Why? Because sugar in almost any form is out of the question. Whether natural or artificial, your body’s desire to indulge in life-preserving glucose is out.

What’s on the banned list, you ask cautiously? Here it is:

  • Fruit
  • Root vegetables
  • Grains, starches, and by-products including cereal, bread, rice, and oatmeal
  • Legumes
  • Milk and yogurt
  • Sweets
  • Sweetened drinks including smoothies, soda, tea, and coffee
  • Alcohol
  • Oils (canola, soybean, peanut, sesame, sunflower, and grapeseed)
  • Most processed foods including low-carb and low-fat products

The Keto Diet vs. Other Low Carb Diets

The ketogenic diet plan may be at the center of the universe at the present moment, but it seems like we have heard it all before. How does the diet differ from other low-carb diets promising rapid fat loss?

low carb vs. ketosis

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Whether you call it the keto diet or not, all diet plans rely on the process of ketosis, which is the natural process your body uses to burn fat.

Keto diets and low-carb diets have the obvious in common: they both focus on low carb eating.

The most significant difference between the keto diet and other low carb diets like Atkins is that keto takes the ultra-low-carb gimmick seriously. A strict Atkins diet follower enjoys 10 percent of their daily caloric intake in carbs. Follow the keto diet, and you might sneak in 2 percent to 5 percent in carbs.

Such low intake of carbohydrates is what many believe to be the difference in fat loss between the two.

Fat also plays a different role in each diet. Keto dieters eat up to 90 percent of their daily calories from fat whereas Atkins users and other dieters get closer to 60 percent of their calories from fat with a higher balance of protein.

Finally, the keto diet relies on carb-starving throughout all phases of the process. Atkins and other diets begin to re-introduce carbs onto dieters’ plates over the long term. While hardcore keto followers might balk at the idea, it might prove to not only more sustainable but prevent ketoacidosis.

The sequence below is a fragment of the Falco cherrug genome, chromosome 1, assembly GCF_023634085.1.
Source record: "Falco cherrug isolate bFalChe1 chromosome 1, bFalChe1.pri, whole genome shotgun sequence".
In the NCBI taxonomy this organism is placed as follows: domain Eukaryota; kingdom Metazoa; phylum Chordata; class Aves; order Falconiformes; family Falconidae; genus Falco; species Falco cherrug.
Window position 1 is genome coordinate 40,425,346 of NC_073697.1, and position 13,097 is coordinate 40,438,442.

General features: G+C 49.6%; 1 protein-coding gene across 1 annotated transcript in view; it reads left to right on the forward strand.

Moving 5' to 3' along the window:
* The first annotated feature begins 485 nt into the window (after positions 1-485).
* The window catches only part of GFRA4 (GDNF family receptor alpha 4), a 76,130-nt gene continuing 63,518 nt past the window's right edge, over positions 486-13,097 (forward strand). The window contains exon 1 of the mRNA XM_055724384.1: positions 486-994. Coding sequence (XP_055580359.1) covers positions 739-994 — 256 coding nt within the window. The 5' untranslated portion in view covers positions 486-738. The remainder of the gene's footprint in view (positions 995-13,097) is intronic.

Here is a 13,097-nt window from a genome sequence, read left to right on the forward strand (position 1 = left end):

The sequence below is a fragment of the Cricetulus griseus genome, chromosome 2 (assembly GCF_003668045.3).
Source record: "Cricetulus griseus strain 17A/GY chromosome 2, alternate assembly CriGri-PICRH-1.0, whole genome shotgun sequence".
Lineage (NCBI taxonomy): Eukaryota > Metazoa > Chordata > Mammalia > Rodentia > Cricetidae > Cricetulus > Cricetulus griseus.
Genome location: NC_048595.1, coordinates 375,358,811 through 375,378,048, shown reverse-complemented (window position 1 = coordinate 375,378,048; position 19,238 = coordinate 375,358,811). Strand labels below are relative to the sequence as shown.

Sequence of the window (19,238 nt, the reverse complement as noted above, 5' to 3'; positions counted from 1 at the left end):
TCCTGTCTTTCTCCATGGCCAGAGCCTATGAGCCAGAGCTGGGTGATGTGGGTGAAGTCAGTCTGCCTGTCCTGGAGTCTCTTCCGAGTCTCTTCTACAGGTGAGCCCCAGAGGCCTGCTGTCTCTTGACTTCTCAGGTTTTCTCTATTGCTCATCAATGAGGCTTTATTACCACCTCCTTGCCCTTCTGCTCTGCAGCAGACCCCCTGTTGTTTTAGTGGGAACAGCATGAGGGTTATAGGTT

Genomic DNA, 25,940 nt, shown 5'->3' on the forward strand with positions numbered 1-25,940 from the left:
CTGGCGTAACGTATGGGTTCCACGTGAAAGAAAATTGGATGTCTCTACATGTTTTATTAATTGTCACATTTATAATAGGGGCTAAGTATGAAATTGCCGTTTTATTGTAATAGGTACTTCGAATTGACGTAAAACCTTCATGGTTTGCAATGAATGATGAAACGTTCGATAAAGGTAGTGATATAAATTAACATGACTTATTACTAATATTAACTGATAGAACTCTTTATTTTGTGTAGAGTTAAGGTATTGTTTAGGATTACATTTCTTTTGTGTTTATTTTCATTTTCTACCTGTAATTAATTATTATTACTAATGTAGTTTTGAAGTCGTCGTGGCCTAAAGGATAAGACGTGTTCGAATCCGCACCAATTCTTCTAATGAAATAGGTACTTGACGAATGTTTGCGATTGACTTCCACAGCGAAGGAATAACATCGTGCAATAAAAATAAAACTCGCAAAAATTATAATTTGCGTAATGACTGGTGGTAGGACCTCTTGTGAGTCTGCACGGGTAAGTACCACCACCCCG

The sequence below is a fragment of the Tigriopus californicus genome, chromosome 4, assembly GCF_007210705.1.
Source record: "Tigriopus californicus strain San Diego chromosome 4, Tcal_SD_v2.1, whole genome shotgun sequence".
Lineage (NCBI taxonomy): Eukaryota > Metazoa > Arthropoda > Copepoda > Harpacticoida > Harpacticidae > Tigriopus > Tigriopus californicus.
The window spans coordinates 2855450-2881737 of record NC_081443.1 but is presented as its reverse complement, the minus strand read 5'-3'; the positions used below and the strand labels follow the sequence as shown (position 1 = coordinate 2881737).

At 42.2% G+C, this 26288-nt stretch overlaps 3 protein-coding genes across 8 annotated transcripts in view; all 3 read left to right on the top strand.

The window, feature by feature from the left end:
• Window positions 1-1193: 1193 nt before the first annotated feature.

Ketoacidosis happens when excessive amounts of ketones build up in the blood, and it can be fatal if ignored.

How Do I Get Started?

Like all diets, keeping it simple is the best way to get started. Dive straight into keto by creating a plan that includes all the foods you like and finding new ways to put them in your diet.

If you’re not sure how to count carbs or whether a specific food is kosher or banned, ask around in the keto diet forums. There’s a good chance someone has had that question before.

Before starting the diet, prepare your body and your life for the carb flu. Anyone on the Standard American Diet will suffer worse, but even those on diets like the paleo diet will see the symptoms.

Avoid starting the diet during a particularly stressful or busy period in your life so that you have the freedom to adjust to your new carb intake without seeing repercussions in your personal or professional life.

Finally, make sure you support your new diet by getting the nutrients you need. New keto dieters often fail to achieve the salt intake they need and neglect green vegetables for fats and meats. Your transition feels more natural when you consciously include these into your diet.

Who Shouldn’t Use the Keto Diet

The keto diet isn’t for everyone because it is so restrictive.

Women who are pregnant or breastfeeding should stay away unless receiving explicit consent from their doctor.

Anyone with gallbladder or liver disease or another condition must also avoid the keto diet. The amount of fat and protein is too hard on the liver to participate safely.

Finally, if you’re at risk of diabetes or you have a family history of diabetes, avoid the keto diet. A recent study linked the diet to type 2 diabetes in mice. The mice in the study began resisting insulin and struggled to regulate their blood sugar levels only three days into the diet.

Keep in mind that the long-term effects of the keto diet are not well-researched, and the physiological effects of ketosis are poorly understood. If you have any health issues at all, discuss the keto diet with your doctor before starting the program.

Will You Join the Brave?

The keto diet isn’t for the faint of heart because it takes low-carb even more seriously than other ultra-low-carb diets out there. Still, many people say it helped them take the weight off and feel better than ever before.

Are you getting ready to go keto? Share your tips in the comments below.